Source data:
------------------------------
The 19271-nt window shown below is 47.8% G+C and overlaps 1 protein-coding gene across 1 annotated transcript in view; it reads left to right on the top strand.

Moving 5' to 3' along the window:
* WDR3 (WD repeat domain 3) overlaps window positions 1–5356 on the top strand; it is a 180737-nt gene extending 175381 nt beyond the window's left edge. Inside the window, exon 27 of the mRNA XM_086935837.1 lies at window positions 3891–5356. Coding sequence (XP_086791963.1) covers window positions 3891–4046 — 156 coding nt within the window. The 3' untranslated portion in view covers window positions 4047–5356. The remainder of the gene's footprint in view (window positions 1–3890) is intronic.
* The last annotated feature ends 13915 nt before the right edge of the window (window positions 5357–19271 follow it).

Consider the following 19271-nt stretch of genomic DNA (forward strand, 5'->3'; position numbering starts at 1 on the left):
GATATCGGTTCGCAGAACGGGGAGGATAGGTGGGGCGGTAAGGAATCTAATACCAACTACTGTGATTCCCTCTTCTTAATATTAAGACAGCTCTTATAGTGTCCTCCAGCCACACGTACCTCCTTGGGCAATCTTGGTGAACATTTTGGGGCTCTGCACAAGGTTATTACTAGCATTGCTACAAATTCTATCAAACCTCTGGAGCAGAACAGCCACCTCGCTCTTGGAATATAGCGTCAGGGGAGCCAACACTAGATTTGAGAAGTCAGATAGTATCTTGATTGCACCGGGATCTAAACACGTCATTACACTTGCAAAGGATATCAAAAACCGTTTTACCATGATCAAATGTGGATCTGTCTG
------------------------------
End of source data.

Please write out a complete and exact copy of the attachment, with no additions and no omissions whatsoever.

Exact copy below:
The 19271-nt window shown below is 47.8% G+C and overlaps 1 protein-coding gene across 1 annotated transcript in view; it reads left to right on the top strand.

Moving 5' to 3' along the window:
* WDR3 (WD repeat domain 3) overlaps window positions 1–5356 on the top strand; it is a 180737-nt gene extending 175381 nt beyond the window's left edge. Inside the window, exon 27 of the mRNA XM_086935837.1 lies at window positions 3891–5356. Coding sequence (XP_086791963.1) covers window positions 3891–4046 — 156 coding nt within the window. The 3' untranslated portion in view covers window positions 4047–5356. The remainder of the gene's footprint in view (window positions 1–3890) is intronic.
* The last annotated feature ends 13915 nt before the right edge of the window (window positions 5357–19271 follow it).

Consider the following 19271-nt stretch of genomic DNA (forward strand, 5'->3'; position numbering starts at 1 on the left):
GATATCGGTTCGCAGAACGGGGAGGATAGGTGGGGCGGTAAGGAATCTAATACCAACTACTGTGATTCCCTCTTCTTAATATTAAGACAGCTCTTATAGTGTCCTCCAGCCACACGTACCTCCTTGGGCAATCTTGGTGAACATTTTGGGGCTCTGCACAAGGTTATTACTAGCATTGCTACAAATTCTATCAAACCTCTGGAGCAGAACAGCCACCTCGCTCTTGGAATATAGCGTCAGGGGAGCCAACACTAGATTTGAGAAGTCAGATAGTATCTTGATTGCACCGGGATCTAAACACGTCATTACACTTGCAAAGGATATCAAAAACCGTTTTACCATGATCAAATGTGGATCTGTCTG